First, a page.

Thursday, June 29, 2006

Portable Alpha is Portable Potty
The Wall Street Journal has an article on portable alpha this morning - investing a portion in an index (beta) and a portion in derivatives to capture hedge fund returns (alpha). Apparently this is the investment rage and I have heard the term frequently. Wall Street's big firms are coming out with products to capture this alpha. But as more people invest, as a quote at the end of the article from William Bernstein suggests, alpha will shrink (efficient markets) making alpha that much harder to obtain.
Better Analysis
I am reviewing and rethinking the analytical process for tenant in common (TIC) transactions. I think it needs to be better and incorporate more traditional financial and investment analysis. These deals need a more rigorous financial review. The cost of the deal - for both debt and equity - needs to be determined and compared to the expected return. The tricky part is the cost of equity. To determine the cost of equity I have been using the front-end costs, less money for reserves, but I am not convinced this is fully accurate. I know it gives a good approximation of the cost of equity, but I need to fine-tune it and determine a portable formula that could be applied across multiple offerings.

I searched the CFA Institute website for exisitng research, and there was none. (This could be a good research document.) I am searching Amazon for an appropriate real estate analysis book that will help.

Thursday, June 22, 2006

Buying The Sizzle Not The Steak
Investments are an odd thing. Investments that seem marginal can attract loads of cash while good investment opportunities languish. The Wells Real Estate Investment Trusts have raised billions from investors over the past five years. Last July Wells introduced what it described as a mid-term value-added fund, a fitting product for a real estate environment that has seen prices soar making traditional income investments harder to fit into the traditional non-traded REIT structure. The fund, however, took almost a year to meet its impound of $10 million.

Rainier can sell its 1031 programs (which are by no means marginal) in about five minutes but its Income and Growth Fund II, which pays an 8% yield to Class A investors and has substantial diversification for a $10 million fund, has struggled to raise funds.

Why do good fund languish? I don't have an answer. I would not be suprised that the programs are sold by different reps, making it a tough sale for the wholesaler. The rep selling Wells for income and safety is not same rep looking to sel an upside opportunity. Maybe the wholsaler compensation is different? Whatever the reason it's unfortunate and investors are missing good opportunities.

Wednesday, June 14, 2006

Wednesday's WSJ
Today's Wall Street Journal had an interesting article about apartment investors looking for opportunities outside the investors' home market. The end of the article mentioned that as an alterantive to looking for a specific property, investors could consider a TIC transaction and referenced TICA. I half-thought that the writer was recommending the TIC alternative as a fund-type investment rather than an actual fractional ownership interest.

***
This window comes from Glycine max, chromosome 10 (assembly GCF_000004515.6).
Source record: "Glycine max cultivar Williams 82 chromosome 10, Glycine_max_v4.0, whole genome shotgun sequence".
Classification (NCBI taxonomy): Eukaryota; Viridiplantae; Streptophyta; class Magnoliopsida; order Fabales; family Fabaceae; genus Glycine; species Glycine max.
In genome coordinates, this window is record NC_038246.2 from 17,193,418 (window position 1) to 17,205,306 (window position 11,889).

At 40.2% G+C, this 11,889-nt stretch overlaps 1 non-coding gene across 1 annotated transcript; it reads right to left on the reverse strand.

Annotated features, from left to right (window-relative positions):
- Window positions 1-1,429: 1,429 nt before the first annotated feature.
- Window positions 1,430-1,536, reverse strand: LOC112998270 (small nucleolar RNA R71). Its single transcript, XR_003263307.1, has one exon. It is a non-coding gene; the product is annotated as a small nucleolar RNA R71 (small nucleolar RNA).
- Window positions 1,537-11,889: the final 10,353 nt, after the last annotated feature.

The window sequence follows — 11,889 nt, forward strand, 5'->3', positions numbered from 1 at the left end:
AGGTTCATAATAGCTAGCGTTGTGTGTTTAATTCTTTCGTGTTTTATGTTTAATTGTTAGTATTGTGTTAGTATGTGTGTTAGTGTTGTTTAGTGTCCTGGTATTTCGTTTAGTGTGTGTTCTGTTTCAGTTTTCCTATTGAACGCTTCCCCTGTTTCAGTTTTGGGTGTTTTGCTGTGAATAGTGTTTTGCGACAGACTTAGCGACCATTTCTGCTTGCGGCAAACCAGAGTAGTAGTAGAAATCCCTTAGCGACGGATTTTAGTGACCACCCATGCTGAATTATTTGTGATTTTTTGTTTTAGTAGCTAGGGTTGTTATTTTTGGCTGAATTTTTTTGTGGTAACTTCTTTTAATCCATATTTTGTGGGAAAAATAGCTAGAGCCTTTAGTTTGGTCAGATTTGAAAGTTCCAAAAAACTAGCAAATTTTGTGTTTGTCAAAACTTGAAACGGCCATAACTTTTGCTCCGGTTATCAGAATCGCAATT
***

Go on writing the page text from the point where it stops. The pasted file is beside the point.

Tuesday, June 13, 2006

I was talking to a wholesaler friend earlier this week and he told me that a broker/dealer is worried that the TIC market will collapse any day. This scared me because I know the people at the broker/dealer and they are smart. I would bet that the management at this broker/dealer knows more about investments than the managment at any other independent broker/dealer. After the fear of my due diligence review fees evaporating passed, I thought through the comment.

The TIC market will not collapse. Real estate is too varied and illiquid to collapse overnight. It is not a stock. My guess is that it will slow, as real estate in general is slowing. All TIC deals are predicated on the sale of properties so that investors can exchange into the TIC deal. If investors have a hard time selling their properties, this will slow TIC sales.

Here are the biggest trouble spots that I see:

  • Specific sponsors going under is a more likely scenario. Sponsors that are leveraged and need deal flow and the corresponding fees will be in trouble. A sponsor that runs into severe financial difficulty will be a black-eye for the industry. (It may also be an oppourtunity for a better capitalized sponsor to take over management.)
  • If credit dries up, properties that need to be refinanced when the original debt term expires may find it difficult in a tight credit market. If there are defaults on a number of TIC deals, good programs may feel the affect by finding financing difficult and expensive. Bankers are followers and credit will dry up fast if the bankers get nervous.
  • Deals that were "financially engineered" will be the first to feel any pain. Watch the deals from sponsors that put them together. Financial engineering examples include projections that have outsized growth, or have distributions paid from reserves (or any other non-operating source), or interest-only financing for an extended period of time (five years or more) that artificially inflates distributions while adding no equity accumulation.
There are other potential flash points, but rather than a full-scale retreat like the stock market saw in 2000 through 2002, the TIC market will not collapse. In talking to sponsors, the biggest concern is not the ability to raise money or access to financing, but to find affordable properties that fit in a TIC pricing model. This is not the talk of an industry about to implode.

Monday, June 12, 2006

New Whipping Boy
I am updating my review of the Inland American Real Estate Investment Trust. The updated material does not change my original opinion of the program: that it is one to skip. The front-end load approaches 17% and the ongoing fees can hit an outrageous 7% of revenue if investors receive an achievable 5% distribution. Inland receives no acquisition fee if properties are purchased directly. It will receive a fee if a real estate operating company is purchased. The first transaction was another REIT, so Inland gets its acquisition fee. I am uncomfortable with investors paying 17% for Inland to have access to purchase REITs. The original portfolio, if I remember correctly, had marginal properties (thanks Google Earth) with limited lease growth.